Fluorescence differential display. FDD was performed according to Ito et al. (1994). In brief, 2.5 μg of DNA-free total RNAs, prepared from cerebella of ICR mice (Nippon SLC, Shizuoka, Japan) at various developmental stages [embryonic day 18 (E18), P0, P3, P7, P12, P15, P21, and 8-week-old], were reverse-transcribed using a Superscript II reverse transcriptase (Life Technologies, Rockville, MD) in the presence of 2.5 μm anchored oligo-dT primers 5′-GT15A-3′. PCR was performed using an ExTaq polymerase kit (Takara Shuzo, Kyoto, Japan), the anchored primer, and arbitrary primers (10-mer), essentially as described by Ito et al. (1994). Clone 13–2 was generated using 5′-GTTTTCGCAG-3′ as an arbitrary primer. The PCR products were separated on a 6% polyacrylamide gel and analyzed by a computerized-fluorescent image analyzer FluorImager (Amersham Pharmacia Biotech, Piscataway, NJ) after staining with the fluorescent dye SYBR Green I (Takara Shuzo). Bands of interest were excised from FDD gels and were reamplified as described previously (Ito et al., 1994). Reamplified DNA fragments were cloned into the pT7Blue TA cloning vector (Novagen, Madison, WI) and were sequenced by the dideoxy chain termination method.
Reverse transcription-PCR analysis.A series of first strand cDNAs were produced by reverse-transcription (RT) from 20 ng of total cerebellar RNAs at the various developmental stages described above, using an oligo-dT primer. PCR was performed using a primer set corresponding to the end sequences of clone 13–2 (5′-CAGGGATGTTTAGATCTTCC-3′ and 5′-GTGGTTGACAATGTCATGTC-3′). Cycling conditions were as follows: 94°C for 3 min, 25 cycles of 94°C (15 sec), 55°C (2 min), and 72°C (1 min), and finally at 72°C for 5 min. The PCR products were analyzed as described above. To analyze tissue distribution, total RNAs prepared from various tissues of P7 mice were used for RT-PCR. RT-PCR for glyceraldehyde-3-phosphate dehydrogenase (GAPDH) was performed with primers 5′-GCCATCAACGACCCCTTCATTGACCTC-3′ and 5′-GCCATGTAGGCCATGAGGTCCACCAC-3′ as an internal control.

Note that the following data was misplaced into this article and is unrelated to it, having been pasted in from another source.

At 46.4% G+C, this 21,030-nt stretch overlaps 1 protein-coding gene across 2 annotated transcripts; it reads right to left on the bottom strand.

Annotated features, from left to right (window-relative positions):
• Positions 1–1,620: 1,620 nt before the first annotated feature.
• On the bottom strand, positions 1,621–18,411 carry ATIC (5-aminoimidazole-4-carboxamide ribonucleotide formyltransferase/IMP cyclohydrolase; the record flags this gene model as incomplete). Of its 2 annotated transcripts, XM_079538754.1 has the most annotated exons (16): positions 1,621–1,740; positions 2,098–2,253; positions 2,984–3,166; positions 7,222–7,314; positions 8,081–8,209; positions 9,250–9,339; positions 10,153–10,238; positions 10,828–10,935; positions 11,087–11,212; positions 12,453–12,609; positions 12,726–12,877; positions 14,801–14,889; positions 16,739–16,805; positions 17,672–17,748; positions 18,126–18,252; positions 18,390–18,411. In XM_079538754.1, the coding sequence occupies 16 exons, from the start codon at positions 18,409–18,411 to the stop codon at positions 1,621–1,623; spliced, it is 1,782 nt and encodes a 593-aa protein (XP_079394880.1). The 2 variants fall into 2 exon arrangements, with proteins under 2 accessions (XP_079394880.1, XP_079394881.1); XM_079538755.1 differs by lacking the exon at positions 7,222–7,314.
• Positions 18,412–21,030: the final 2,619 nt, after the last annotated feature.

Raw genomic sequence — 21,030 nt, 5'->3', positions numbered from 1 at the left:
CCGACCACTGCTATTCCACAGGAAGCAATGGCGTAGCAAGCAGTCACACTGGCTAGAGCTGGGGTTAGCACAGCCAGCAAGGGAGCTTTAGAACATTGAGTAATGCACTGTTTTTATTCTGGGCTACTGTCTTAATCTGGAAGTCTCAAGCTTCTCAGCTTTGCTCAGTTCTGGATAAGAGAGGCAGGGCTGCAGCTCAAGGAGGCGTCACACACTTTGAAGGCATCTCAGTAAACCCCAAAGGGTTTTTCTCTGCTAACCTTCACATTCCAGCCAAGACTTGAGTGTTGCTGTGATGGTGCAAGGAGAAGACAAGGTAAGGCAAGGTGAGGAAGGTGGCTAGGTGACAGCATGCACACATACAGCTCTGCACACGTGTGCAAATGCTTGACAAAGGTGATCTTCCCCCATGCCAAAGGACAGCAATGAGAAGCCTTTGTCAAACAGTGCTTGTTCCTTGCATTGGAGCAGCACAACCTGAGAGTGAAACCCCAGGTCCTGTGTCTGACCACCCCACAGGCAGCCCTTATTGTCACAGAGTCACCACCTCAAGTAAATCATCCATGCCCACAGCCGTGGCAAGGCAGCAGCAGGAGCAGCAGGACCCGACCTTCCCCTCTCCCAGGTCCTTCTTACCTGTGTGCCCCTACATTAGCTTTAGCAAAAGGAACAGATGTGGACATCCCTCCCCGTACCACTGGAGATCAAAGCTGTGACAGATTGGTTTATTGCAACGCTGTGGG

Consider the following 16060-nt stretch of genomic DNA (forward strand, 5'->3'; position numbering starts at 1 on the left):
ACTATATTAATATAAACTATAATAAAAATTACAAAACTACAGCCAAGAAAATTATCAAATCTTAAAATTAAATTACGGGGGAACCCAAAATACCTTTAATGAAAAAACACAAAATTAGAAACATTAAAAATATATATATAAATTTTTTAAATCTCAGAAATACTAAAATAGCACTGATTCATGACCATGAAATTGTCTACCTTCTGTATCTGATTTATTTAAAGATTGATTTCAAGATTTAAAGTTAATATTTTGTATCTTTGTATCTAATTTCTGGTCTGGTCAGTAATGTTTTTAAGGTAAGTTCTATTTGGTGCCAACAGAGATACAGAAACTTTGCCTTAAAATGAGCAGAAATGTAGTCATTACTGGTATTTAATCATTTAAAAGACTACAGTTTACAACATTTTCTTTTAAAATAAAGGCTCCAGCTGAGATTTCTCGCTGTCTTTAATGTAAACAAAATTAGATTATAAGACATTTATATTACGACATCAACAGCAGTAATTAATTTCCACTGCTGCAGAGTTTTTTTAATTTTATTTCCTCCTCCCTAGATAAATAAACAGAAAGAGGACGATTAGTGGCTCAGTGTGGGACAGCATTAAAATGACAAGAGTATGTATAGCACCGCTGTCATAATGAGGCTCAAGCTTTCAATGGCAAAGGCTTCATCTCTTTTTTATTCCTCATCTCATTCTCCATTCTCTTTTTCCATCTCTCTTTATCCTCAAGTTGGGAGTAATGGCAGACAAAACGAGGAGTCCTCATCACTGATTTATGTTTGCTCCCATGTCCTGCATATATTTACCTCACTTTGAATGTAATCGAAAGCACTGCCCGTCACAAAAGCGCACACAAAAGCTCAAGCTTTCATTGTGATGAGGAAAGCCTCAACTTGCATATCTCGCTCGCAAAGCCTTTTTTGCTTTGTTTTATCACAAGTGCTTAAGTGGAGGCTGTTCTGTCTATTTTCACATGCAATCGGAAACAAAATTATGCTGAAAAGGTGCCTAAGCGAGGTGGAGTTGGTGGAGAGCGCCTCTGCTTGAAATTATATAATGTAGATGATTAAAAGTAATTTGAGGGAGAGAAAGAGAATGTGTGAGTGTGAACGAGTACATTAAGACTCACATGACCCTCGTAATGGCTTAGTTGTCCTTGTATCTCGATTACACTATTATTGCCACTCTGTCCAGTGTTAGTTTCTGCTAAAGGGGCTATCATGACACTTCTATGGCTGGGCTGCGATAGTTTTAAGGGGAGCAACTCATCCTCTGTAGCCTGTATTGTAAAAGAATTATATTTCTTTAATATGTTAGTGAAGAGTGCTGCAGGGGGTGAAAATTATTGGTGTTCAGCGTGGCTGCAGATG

Northern blot hybridization analysis. A total of 10 μg of poly(A+) RNA for each sample was resolved by gel electrophoresis and transferred to a nylon membrane (Biodyne A; Pall BioSupport, East Hill, NY). The blot was hybridized with a random-primed [α-32P]dCTP-labeled full-length Cupidin cDNA probe.
In situ hybridization. Digoxigenin-labeled antisense or sense riboprobes were prepared from the nucleotide positions 647–1220 [amino acids (aa) 154–343 plus termination codon] of the Cupidin cDNA using a digoxigenin-dUTP labeling kit (Boehringer Mannheim, Indianapolis, IN). Cryosections of mouse brain (20-μm-thick) were fixed in 4% paraformaldehyde for 15 min, washed twice in PBS, and treated with freshly prepared 50 μg/ml proteinase K (Life Technologies) for 10 min at room temperature. After acetylation, sections were subjected to the digoxigenin-based hybridization procedures (Kondo et al., 1997). Briefly, sections were incubated in hybridization buffer containing 0.2 μg/ml digoxigenin-labeled riboprobes at 60°C overnight in a humid chamber. Hybridized sections were washed by successively immersing in 1× SSC (150 mm NaCl and 15 mm sodium citrate, pH 7.0) (60°C, 10 min, twice), 2× SSC (37°C, 10 min), 2× SSC containing 20 μg/ml RNaseA (37°C, 30 min), 2× SSC (37°C, 10 min), and 0.2× SSC (60°C, 30 min, twice). Hybridization signals were detected with the digoxigenin detection kit (Boehringer Mannheim).
Cloning of mouse Cupidin (Homer 2a/Vesl-2Δ11), Homer 1c/Vesl-1L, Homer 2b/Vesl-2, and Homer 3 cDNA. Clone 13–2 obtained from FDD was used as a probe to clone mouse Cupidin cDNA. Approximately 1 × 106 plaques of a cDNA library constructed from P6 cerebella of C57Bl/6J mice (a kind gift from Dr. M. E. Hatten, Rockefeller University, New York, NY) were screened using a 32P-labeled probe. Sequencing was performed in both directions by the dideoxy chain termination method using [α-32P] dCTP and the BcaBest dideoxy sequencing kit (Takara Shuzo). Homology search with the sequences in the GenBank database was performed using the BLAST and FASTA programs. Mouse Homer 1c/Vesl-1L, Homer 2b/Vesl-2, and Homer 3 cDNAs were cloned by PCR-based method with specific primer pairs corresponding to the reported cDNA sequences (Xiao et al., 1998). All cDNA sequences cloned were verified by sequencing.
Expression of glutathione S-transferase fusion proteins in Escherichia coli. Glutathione S-transferase (GST) fusion constructs were made by subcloning various parts of Cupidin cDNA into the GST fusion vector pGEX-KG, and the following constructs were obtained: pGEX-CPD (the full length; aa 1–343), pGEX-CPD/N (the N-terminal 111 aa; aa 1–111), and pGEX-CPD/C (the C-terminal 232 aa; aa 112–343). The full-length cDNA of other Homer isoforms were also subcloned into pGEX-KG. GST fusion proteins were expressed in E. coli JM109 and affinity-purified with glutathione Sepharose 4B (Amersham Pharmacia Biotech). For cosedimentation assay with F-actin, GST fusion proteins were further purified through a Mono Q anion exchange column (Amersham Pharmacia Biotech). Concentrations of proteins were determined using a protein assay kit (Bio-Rad, Hercules, CA) with bovine serum albumin (BSA) as a standard.